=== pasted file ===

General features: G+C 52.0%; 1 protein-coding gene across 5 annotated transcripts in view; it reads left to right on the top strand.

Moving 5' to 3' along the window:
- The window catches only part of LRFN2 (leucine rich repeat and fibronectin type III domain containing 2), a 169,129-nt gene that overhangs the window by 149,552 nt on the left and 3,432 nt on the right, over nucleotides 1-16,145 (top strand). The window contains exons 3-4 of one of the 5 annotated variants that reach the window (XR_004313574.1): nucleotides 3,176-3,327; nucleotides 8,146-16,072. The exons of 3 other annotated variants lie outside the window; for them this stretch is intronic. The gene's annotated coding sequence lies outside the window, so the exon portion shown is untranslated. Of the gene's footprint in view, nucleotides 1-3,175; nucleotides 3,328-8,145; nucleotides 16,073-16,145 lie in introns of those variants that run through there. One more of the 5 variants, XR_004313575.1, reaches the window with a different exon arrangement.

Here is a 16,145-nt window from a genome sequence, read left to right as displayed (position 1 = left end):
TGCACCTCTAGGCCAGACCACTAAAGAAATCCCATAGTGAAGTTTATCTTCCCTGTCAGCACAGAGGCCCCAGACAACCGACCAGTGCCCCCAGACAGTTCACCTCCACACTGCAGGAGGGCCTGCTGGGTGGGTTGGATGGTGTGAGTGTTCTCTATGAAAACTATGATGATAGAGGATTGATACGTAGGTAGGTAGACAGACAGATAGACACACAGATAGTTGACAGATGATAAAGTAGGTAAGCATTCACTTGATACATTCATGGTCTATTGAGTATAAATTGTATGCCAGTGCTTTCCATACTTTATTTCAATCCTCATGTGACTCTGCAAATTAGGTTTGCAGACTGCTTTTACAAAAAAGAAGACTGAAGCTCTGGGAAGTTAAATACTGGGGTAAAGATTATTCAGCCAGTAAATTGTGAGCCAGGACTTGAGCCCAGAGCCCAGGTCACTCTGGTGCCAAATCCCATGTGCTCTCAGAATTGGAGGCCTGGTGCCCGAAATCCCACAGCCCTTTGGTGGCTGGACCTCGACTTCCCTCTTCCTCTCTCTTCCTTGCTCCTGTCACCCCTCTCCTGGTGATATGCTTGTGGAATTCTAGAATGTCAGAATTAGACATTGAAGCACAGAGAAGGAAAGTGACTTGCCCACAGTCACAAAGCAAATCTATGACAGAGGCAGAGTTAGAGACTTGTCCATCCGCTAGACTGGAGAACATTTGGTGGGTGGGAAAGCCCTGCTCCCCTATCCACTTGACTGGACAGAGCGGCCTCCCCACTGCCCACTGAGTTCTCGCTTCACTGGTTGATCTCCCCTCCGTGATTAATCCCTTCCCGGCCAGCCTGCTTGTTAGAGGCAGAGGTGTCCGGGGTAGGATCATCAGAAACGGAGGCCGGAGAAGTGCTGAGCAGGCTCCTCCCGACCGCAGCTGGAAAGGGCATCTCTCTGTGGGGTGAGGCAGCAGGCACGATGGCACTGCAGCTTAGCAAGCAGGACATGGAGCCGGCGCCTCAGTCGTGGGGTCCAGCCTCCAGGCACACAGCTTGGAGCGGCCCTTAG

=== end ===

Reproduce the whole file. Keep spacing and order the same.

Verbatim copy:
General features: G+C 52.0%; 1 protein-coding gene across 5 annotated transcripts in view; it reads left to right on the top strand.

Moving 5' to 3' along the window:
- The window catches only part of LRFN2 (leucine rich repeat and fibronectin type III domain containing 2), a 169,129-nt gene that overhangs the window by 149,552 nt on the left and 3,432 nt on the right, over nucleotides 1-16,145 (top strand). The window contains exons 3-4 of one of the 5 annotated variants that reach the window (XR_004313574.1): nucleotides 3,176-3,327; nucleotides 8,146-16,072. The exons of 3 other annotated variants lie outside the window; for them this stretch is intronic. The gene's annotated coding sequence lies outside the window, so the exon portion shown is untranslated. Of the gene's footprint in view, nucleotides 1-3,175; nucleotides 3,328-8,145; nucleotides 16,073-16,145 lie in introns of those variants that run through there. One more of the 5 variants, XR_004313575.1, reaches the window with a different exon arrangement.

Here is a 16,145-nt window from a genome sequence, read left to right as displayed (position 1 = left end):
TGCACCTCTAGGCCAGACCACTAAAGAAATCCCATAGTGAAGTTTATCTTCCCTGTCAGCACAGAGGCCCCAGACAACCGACCAGTGCCCCCAGACAGTTCACCTCCACACTGCAGGAGGGCCTGCTGGGTGGGTTGGATGGTGTGAGTGTTCTCTATGAAAACTATGATGATAGAGGATTGATACGTAGGTAGGTAGACAGACAGATAGACACACAGATAGTTGACAGATGATAAAGTAGGTAAGCATTCACTTGATACATTCATGGTCTATTGAGTATAAATTGTATGCCAGTGCTTTCCATACTTTATTTCAATCCTCATGTGACTCTGCAAATTAGGTTTGCAGACTGCTTTTACAAAAAAGAAGACTGAAGCTCTGGGAAGTTAAATACTGGGGTAAAGATTATTCAGCCAGTAAATTGTGAGCCAGGACTTGAGCCCAGAGCCCAGGTCACTCTGGTGCCAAATCCCATGTGCTCTCAGAATTGGAGGCCTGGTGCCCGAAATCCCACAGCCCTTTGGTGGCTGGACCTCGACTTCCCTCTTCCTCTCTCTTCCTTGCTCCTGTCACCCCTCTCCTGGTGATATGCTTGTGGAATTCTAGAATGTCAGAATTAGACATTGAAGCACAGAGAAGGAAAGTGACTTGCCCACAGTCACAAAGCAAATCTATGACAGAGGCAGAGTTAGAGACTTGTCCATCCGCTAGACTGGAGAACATTTGGTGGGTGGGAAAGCCCTGCTCCCCTATCCACTTGACTGGACAGAGCGGCCTCCCCACTGCCCACTGAGTTCTCGCTTCACTGGTTGATCTCCCCTCCGTGATTAATCCCTTCCCGGCCAGCCTGCTTGTTAGAGGCAGAGGTGTCCGGGGTAGGATCATCAGAAACGGAGGCCGGAGAAGTGCTGAGCAGGCTCCTCCCGACCGCAGCTGGAAAGGGCATCTCTCTGTGGGGTGAGGCAGCAGGCACGATGGCACTGCAGCTTAGCAAGCAGGACATGGAGCCGGCGCCTCAGTCGTGGGGTCCAGCCTCCAGGCACACAGCTTGGAGCGGCCCTTAG